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Africa Geographic Travel

This is not just another story about a pangolin rescue. This is a story of compassion and hope, a story of transboundary teamwork of two nations coming together to help two endangered mammals. A story that hopefully reminds us that we all have a role to play no matter how big or small. Written by: Ellen Connelly


When an email arrived alerting me of two rescued pangolins in Mozambique. My heart sank, and I had to take a deep breath before I could even read the words on the page. Two pangolins were being sold on the side of the road in Nampula in northern Mozambique. The rescuers, Nuno and Vicky, had seen this type of poaching occur while working in Mozambique. Knowing that buying the pangolins from the poacher could perpetuate the continual trade, Nuno and Vicky were at a loss as to what they should do. Honestly, though, there was only one thing to do, and that was to save these animals from starvation, dehydration and ultimately death. So they bought the pangolins from the poacher and took them to a safe ‘temporary’ environment.

It was at this point that the Tikki Hywood Foundation in Zimbabwe got involved. Through the IUCN-SSC Pangolin Specialist Group based in London, we were contacted to assist with supportive care and a solution to the problem. I was so relieved that we live in a world of emails and Skype, as it was not long before we were communicating with Nuno on a way forward. We quickly established the weights of the pangolins and offered advice on how best to proceed.

True to any epic tale – the plot could only thicken from this point.  It was obvious that the two pangolins, which we now had established were mother and son, could not stay where they currently were. Within a few phone calls, we were put in touch with people on the ground in Mozambique who could take the pangolins.

Niassa Carnivore Project, run by Keith Begg, was the solution, and Keith jumped full force behind this project. Without worrying for a second about any cost implications, he was only concerned about the safety of the pangolins. But some issues to be considered – moving wildlife in Mozambique requires a permit, and up until this particular pangolin rescue, we had not had any involvement with the Mozambican authorities so we were rather concerned as to how we were going to achieve this without knowing the ‘right’ people.

We contacted Damien Mander of IAPF, who is currently involved with a rhino project in Mozambique and asked if he could direct us. Moments later, Damien emailed Dr Carlos Pereira and introduced the Tikki Hywood Trust and our work in Zimbabwe concerning pangolins. I was incredibly relieved when a new email arrived in my inbox from Dr Pereira. Not only was he aware of the increased pangolin poaching in Mozambique, but he was also completely on board in supporting the move of these rescued pangolins.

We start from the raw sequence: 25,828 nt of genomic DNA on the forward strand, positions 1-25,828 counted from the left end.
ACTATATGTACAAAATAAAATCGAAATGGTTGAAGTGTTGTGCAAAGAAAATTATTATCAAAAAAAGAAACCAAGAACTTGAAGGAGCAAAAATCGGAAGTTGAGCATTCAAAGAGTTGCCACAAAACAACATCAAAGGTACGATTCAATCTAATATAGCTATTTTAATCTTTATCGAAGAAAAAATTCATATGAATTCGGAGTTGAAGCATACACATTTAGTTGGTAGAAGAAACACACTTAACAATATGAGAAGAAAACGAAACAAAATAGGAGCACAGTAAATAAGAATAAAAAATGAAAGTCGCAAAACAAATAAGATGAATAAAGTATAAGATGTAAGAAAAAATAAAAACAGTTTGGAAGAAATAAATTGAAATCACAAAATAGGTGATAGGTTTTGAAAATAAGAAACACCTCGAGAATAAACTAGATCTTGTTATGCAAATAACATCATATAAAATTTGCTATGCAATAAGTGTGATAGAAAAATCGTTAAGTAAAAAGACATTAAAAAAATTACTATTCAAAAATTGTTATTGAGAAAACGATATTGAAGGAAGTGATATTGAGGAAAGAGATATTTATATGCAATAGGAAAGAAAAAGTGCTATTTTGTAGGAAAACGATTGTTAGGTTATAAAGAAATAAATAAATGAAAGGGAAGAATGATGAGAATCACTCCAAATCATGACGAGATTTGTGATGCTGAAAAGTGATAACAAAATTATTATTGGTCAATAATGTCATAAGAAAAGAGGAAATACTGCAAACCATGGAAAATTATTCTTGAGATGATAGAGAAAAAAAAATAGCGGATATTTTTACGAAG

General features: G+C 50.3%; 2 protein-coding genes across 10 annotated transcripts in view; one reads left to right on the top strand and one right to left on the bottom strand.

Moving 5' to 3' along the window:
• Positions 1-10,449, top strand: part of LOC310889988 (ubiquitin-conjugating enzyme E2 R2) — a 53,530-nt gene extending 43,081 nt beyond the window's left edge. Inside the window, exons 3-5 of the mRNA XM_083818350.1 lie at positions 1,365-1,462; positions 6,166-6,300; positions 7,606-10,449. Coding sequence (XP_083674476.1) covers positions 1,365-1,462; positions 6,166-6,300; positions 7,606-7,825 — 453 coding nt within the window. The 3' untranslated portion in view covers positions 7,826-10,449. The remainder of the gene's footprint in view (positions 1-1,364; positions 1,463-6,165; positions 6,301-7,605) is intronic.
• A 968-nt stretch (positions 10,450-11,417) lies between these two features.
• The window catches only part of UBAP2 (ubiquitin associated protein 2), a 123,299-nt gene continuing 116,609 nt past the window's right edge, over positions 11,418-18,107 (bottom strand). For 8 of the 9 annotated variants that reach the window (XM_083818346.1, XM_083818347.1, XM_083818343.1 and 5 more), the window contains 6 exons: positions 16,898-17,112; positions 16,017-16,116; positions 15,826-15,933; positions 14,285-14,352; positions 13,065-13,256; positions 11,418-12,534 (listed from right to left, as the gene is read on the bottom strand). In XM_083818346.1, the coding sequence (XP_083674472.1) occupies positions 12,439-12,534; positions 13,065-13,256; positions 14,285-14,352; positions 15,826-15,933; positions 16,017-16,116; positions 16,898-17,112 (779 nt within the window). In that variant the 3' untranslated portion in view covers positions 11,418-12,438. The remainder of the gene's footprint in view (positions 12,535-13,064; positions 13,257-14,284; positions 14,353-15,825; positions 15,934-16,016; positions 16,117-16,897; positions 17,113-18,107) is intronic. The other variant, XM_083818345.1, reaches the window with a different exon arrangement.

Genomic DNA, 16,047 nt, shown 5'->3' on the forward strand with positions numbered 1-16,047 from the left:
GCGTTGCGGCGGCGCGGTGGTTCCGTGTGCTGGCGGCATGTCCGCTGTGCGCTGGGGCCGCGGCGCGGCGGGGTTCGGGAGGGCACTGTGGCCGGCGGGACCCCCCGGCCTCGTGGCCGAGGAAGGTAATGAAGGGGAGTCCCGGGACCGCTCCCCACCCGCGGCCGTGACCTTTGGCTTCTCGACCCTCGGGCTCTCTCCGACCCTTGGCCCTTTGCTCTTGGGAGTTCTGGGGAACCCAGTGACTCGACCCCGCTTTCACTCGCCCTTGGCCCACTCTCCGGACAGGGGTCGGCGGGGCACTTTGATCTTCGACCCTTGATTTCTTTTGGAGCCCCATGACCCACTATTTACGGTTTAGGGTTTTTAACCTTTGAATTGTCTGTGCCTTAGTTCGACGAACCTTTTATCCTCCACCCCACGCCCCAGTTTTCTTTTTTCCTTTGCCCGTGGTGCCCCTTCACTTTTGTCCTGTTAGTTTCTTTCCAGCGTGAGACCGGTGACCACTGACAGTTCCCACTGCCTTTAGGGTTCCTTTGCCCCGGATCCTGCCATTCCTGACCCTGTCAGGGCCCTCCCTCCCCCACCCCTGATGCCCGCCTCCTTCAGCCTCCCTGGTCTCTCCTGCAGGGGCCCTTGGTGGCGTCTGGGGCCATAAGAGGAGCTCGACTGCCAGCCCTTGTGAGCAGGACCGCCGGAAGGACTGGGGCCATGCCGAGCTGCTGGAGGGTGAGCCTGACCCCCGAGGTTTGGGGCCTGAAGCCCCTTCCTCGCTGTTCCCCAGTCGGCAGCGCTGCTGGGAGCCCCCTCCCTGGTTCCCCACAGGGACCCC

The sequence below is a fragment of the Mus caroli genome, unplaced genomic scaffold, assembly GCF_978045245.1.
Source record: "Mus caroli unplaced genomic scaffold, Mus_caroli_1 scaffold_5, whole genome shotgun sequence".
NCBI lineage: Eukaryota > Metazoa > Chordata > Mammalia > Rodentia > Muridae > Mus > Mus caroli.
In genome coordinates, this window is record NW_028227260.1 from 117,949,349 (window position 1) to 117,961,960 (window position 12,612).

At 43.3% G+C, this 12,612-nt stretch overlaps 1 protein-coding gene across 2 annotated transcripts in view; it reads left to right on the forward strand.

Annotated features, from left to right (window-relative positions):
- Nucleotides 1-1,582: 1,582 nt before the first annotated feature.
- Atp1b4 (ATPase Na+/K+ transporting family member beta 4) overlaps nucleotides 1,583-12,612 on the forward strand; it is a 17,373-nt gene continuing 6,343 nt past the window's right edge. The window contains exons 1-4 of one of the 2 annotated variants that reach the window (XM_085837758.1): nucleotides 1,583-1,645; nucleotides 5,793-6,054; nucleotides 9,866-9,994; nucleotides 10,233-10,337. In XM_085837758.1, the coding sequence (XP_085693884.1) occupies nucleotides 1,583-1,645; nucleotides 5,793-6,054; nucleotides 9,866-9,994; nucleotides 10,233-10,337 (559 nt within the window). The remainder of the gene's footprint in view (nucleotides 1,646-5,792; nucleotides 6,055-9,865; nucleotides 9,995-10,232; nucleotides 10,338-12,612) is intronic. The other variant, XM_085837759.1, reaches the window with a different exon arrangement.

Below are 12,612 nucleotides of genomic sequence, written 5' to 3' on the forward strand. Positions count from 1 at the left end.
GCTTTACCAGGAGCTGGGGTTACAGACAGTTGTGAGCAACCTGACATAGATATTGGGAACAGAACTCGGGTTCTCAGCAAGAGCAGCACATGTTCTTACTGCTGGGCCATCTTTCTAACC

Together with Cornelio Miguel, warden of the Niassa National Reserve, Luis Tomas Sande, the chief of services who issued the permit that was required over a weekend, and Mr Aly, the head of the wildlife sector in Nampula, the necessary documentation and approval was given. The plan was put in action to get the pangolins to Niassa.

With just a cardboard box and a couple of towels, the pangolins were taken to the airport, where Keith would collect his precious cargo and give them their second chance. Both pangolins remained calm and never tried to leave the box, and the mother nurtured her young when the opportunity allowed. We had become concerned about both pangolins because they had dropped weight, likely from lack of food, but this was to be expected, and the time could not come sooner for them to move back to the wild.


The morning of 18th October arrived, and there was great excitement from Zimbabwe to Mozambique. The pangolins were to be transported to Nampula Airport by Nuno and Vicky, who would be met by the necessary authorities and ushered through the airport checks, where Keith would be waiting with the pilot, Alan Evans Hanes. Thanks to the organisation and support of everyone involved, the process was quick, and it was not long before the pangolins were loaded into the plane and their journey to freedom began.


The persecution of the pangolin continues unabated. An increasing number of these shy creatures are being tortured and killed for an unsustainable belief system in Asia facilitated by the illegal wildlife trade in Africa. We are losing our wildlife at a dramatic rate, which is why this rescue was all the more crucial. On behalf of the Tikki Hywood Trust and myself, we would like to thank the pangolin team who bravely and compassionately gave these two pangolins a second chance. This rescue could not have been achieved without dedicated people.

Like any true epic tale, however, there will be a part to the story that pulls heavily on the heartstrings. Unfortunately, the mother pangolin died shortly after arrival at the intended release site. We believe she had succumbed to starvation whilst still trying to nurture a growing baby. The silver lining is that the little boy is doing well, and his prospects for a successful release are positive.

Read more about Africa’s arboreal artichokes: Fascinating Pangolin Facts

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